|Products & Services
|CryoValve® Aortic Valve Allograft|
Visit TheIdealValve.com to learn why CryoValve is The Ideal Valve for endocarditis.
While there are many prosthetic heart valve replacement devices available today, few can offer the same benefits to recipients as the CryoLife CryoValve. Supported by clinical data1,2 and the experience of the medical community, CryoValve’s flexibility and natural handling qualities make it an ideal replacement option.
CryoValve, with its documented durability and resistance to infection, provides surgeons with an aortic valve allograft for valve replacement and procedures involving root reconstruction. With CryoValve, patients can resume an active lifestyle without anticoagulant limitations and with a minimal risk of re-infection.
As human tissue, CryoValve is the ideal replacement for extensive native and prosthetic valve endocarditis3 because of its inherent resistance to reinfection. In addition, the attached anterior mitral leaflet remnant is available to cover even the most extensive excavations and perforations. As a valved conduit, which includes the entire ascending aorta and arch, it is an excellent choice for combined disease of the aortic valve and aortic root, which is very common in patients with a congenital unicuspid or bicuspid aortic valve. It is ideal for the treatment of aortic dissection involving the sinus portion of the aorta where a composite graft replacement of the aortic valve and root is typically used. It is also a preferred option for patients requiring aortic valve replacement who need to avoid prosthesis-patient mismatch or anticoagulation. As a true stentless valve, it allows for an unobstructed left ventricular outflow tract and the attendant advantages of normal physiology. Since the anterior mitral leaflet and ascending aorta are included, it is a highly versatile replacement option, with the unique handling characteristics of human tissue.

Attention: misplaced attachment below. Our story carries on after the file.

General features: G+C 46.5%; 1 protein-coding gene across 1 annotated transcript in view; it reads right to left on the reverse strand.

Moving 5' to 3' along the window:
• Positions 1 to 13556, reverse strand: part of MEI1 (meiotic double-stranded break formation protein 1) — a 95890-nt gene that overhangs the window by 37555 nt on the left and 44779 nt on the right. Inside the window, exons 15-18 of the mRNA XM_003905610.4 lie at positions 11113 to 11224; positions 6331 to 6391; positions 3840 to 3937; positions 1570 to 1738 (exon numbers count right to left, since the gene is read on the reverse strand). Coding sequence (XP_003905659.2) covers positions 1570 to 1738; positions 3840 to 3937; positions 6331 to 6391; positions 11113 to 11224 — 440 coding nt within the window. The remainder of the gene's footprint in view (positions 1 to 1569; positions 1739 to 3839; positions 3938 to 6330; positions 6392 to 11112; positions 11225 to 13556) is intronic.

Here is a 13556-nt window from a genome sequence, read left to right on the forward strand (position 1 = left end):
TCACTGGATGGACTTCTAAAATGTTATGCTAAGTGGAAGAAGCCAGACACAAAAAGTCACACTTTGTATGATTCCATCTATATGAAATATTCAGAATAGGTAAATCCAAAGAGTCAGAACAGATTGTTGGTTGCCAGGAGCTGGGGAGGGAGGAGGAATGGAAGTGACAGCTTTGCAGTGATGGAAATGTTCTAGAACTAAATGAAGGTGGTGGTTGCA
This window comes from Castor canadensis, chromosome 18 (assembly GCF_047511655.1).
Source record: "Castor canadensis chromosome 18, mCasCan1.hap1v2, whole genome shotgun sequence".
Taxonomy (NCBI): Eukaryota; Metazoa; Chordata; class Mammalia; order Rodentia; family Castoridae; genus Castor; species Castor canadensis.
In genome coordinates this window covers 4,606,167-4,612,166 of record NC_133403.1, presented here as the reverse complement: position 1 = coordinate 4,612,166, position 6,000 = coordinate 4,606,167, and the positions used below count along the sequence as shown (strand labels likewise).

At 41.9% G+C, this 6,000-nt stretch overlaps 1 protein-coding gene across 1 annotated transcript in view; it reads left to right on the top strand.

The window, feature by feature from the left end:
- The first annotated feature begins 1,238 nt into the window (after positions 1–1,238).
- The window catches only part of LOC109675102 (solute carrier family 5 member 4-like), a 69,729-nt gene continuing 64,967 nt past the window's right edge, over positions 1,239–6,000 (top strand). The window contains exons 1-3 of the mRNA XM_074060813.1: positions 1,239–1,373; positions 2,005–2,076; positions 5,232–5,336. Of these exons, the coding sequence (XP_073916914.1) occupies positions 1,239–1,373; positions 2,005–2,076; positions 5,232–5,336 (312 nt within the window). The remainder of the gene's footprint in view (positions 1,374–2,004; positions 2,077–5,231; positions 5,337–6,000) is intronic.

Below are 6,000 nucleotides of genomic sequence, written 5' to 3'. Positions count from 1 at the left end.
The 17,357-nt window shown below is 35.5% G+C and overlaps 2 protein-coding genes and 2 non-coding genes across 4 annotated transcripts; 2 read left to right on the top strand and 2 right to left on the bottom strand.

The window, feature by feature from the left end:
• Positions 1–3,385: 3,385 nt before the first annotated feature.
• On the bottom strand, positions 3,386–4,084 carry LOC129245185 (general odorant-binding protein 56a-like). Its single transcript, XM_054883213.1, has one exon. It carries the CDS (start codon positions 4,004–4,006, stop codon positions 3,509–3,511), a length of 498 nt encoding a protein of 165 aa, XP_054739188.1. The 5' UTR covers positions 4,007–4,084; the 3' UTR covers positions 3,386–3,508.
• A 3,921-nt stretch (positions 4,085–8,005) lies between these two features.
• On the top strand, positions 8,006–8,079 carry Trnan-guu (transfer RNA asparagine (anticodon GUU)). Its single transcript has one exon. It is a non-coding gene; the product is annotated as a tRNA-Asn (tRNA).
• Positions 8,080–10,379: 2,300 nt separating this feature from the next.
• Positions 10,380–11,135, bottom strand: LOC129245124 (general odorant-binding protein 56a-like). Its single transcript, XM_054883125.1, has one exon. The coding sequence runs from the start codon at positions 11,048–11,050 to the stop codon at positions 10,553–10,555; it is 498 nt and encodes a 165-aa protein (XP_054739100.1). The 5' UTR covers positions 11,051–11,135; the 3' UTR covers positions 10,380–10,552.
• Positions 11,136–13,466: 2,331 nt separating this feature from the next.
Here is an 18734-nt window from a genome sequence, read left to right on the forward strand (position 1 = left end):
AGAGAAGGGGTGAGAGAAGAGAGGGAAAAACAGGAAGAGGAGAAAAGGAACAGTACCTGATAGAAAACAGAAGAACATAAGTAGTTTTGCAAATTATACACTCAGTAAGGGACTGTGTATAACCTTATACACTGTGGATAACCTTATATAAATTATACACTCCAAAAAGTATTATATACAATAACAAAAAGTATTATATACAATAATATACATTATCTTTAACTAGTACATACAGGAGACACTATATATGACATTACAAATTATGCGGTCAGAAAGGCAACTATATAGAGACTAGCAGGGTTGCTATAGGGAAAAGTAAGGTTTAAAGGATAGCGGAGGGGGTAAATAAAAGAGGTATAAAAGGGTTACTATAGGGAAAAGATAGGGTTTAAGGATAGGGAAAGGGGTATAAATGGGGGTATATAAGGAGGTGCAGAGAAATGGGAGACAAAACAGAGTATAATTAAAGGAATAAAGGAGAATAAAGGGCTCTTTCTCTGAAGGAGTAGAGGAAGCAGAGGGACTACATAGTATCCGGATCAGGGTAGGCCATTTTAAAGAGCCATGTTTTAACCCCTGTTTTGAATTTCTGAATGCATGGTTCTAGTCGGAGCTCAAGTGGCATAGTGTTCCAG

1 O’Brien M.F. et al. The homograft aortic valve: A 19-year, 99.3% follow up of 1,022 valve replacements. J Heart Valve Disease 2001; 10: 334-345.